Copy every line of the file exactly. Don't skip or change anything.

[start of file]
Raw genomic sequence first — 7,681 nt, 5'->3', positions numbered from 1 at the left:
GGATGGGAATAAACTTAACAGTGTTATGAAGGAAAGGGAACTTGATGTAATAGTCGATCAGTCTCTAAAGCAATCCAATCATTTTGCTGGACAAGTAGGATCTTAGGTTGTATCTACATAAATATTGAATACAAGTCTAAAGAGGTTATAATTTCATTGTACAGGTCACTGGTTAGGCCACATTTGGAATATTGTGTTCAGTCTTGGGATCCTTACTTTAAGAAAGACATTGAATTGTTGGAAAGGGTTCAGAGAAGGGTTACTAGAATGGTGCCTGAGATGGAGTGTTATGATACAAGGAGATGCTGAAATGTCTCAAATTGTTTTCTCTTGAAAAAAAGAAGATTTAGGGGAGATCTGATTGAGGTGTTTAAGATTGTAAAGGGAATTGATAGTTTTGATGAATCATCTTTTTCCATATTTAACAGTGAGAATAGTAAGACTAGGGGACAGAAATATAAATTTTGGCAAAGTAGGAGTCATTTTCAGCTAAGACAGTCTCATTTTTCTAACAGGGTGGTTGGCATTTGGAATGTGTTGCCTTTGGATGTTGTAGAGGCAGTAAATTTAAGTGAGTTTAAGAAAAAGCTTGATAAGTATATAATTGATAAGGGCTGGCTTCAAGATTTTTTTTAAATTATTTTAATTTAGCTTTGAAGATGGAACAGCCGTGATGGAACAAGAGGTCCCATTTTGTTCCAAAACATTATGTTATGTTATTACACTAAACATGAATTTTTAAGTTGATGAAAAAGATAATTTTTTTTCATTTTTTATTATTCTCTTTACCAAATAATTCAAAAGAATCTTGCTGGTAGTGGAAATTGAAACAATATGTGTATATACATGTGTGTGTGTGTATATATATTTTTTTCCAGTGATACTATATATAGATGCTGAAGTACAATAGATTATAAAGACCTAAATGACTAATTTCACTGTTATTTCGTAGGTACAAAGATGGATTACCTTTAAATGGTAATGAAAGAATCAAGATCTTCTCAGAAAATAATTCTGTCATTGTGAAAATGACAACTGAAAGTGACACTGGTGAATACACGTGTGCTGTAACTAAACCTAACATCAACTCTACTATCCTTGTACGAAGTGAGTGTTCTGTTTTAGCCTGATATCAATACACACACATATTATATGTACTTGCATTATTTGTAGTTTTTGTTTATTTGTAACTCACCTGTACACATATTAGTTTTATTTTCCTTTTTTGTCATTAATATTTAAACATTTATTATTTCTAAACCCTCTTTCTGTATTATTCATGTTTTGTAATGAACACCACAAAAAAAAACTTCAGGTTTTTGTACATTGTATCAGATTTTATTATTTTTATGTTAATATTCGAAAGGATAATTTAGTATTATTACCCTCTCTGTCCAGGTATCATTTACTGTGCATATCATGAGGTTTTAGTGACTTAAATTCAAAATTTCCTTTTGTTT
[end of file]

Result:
Raw genomic sequence first — 7,681 nt, 5'->3', positions numbered from 1 at the left:
GGATGGGAATAAACTTAACAGTGTTATGAAGGAAAGGGAACTTGATGTAATAGTCGATCAGTCTCTAAAGCAATCCAATCATTTTGCTGGACAAGTAGGATCTTAGGTTGTATCTACATAAATATTGAATACAAGTCTAAAGAGGTTATAATTTCATTGTACAGGTCACTGGTTAGGCCACATTTGGAATATTGTGTTCAGTCTTGGGATCCTTACTTTAAGAAAGACATTGAATTGTTGGAAAGGGTTCAGAGAAGGGTTACTAGAATGGTGCCTGAGATGGAGTGTTATGATACAAGGAGATGCTGAAATGTCTCAAATTGTTTTCTCTTGAAAAAAAGAAGATTTAGGGGAGATCTGATTGAGGTGTTTAAGATTGTAAAGGGAATTGATAGTTTTGATGAATCATCTTTTTCCATATTTAACAGTGAGAATAGTAAGACTAGGGGACAGAAATATAAATTTTGGCAAAGTAGGAGTCATTTTCAGCTAAGACAGTCTCATTTTTCTAACAGGGTGGTTGGCATTTGGAATGTGTTGCCTTTGGATGTTGTAGAGGCAGTAAATTTAAGTGAGTTTAAGAAAAAGCTTGATAAGTATATAATTGATAAGGGCTGGCTTCAAGATTTTTTTTAAATTATTTTAATTTAGCTTTGAAGATGGAACAGCCGTGATGGAACAAGAGGTCCCATTTTGTTCCAAAACATTATGTTATGTTATTACACTAAACATGAATTTTTAAGTTGATGAAAAAGATAATTTTTTTTCATTTTTTATTATTCTCTTTACCAAATAATTCAAAAGAATCTTGCTGGTAGTGGAAATTGAAACAATATGTGTATATACATGTGTGTGTGTGTATATATATTTTTTTCCAGTGATACTATATATAGATGCTGAAGTACAATAGATTATAAAGACCTAAATGACTAATTTCACTGTTATTTCGTAGGTACAAAGATGGATTACCTTTAAATGGTAATGAAAGAATCAAGATCTTCTCAGAAAATAATTCTGTCATTGTGAAAATGACAACTGAAAGTGACACTGGTGAATACACGTGTGCTGTAACTAAACCTAACATCAACTCTACTATCCTTGTACGAAGTGAGTGTTCTGTTTTAGCCTGATATCAATACACACACATATTATATGTACTTGCATTATTTGTAGTTTTTGTTTATTTGTAACTCACCTGTACACATATTAGTTTTATTTTCCTTTTTTGTCATTAATATTTAAACATTTATTATTTCTAAACCCTCTTTCTGTATTATTCATGTTTTGTAATGAACACCACAAAAAAAAACTTCAGGTTTTTGTACATTGTATCAGATTTTATTATTTTTATGTTAATATTCGAAAGGATAATTTAGTATTATTACCCTCTCTGTCCAGGTATCATTTACTGTGCATATCATGAGGTTTTAGTGACTTAAATTCAAAATTTCCTTTTGTTT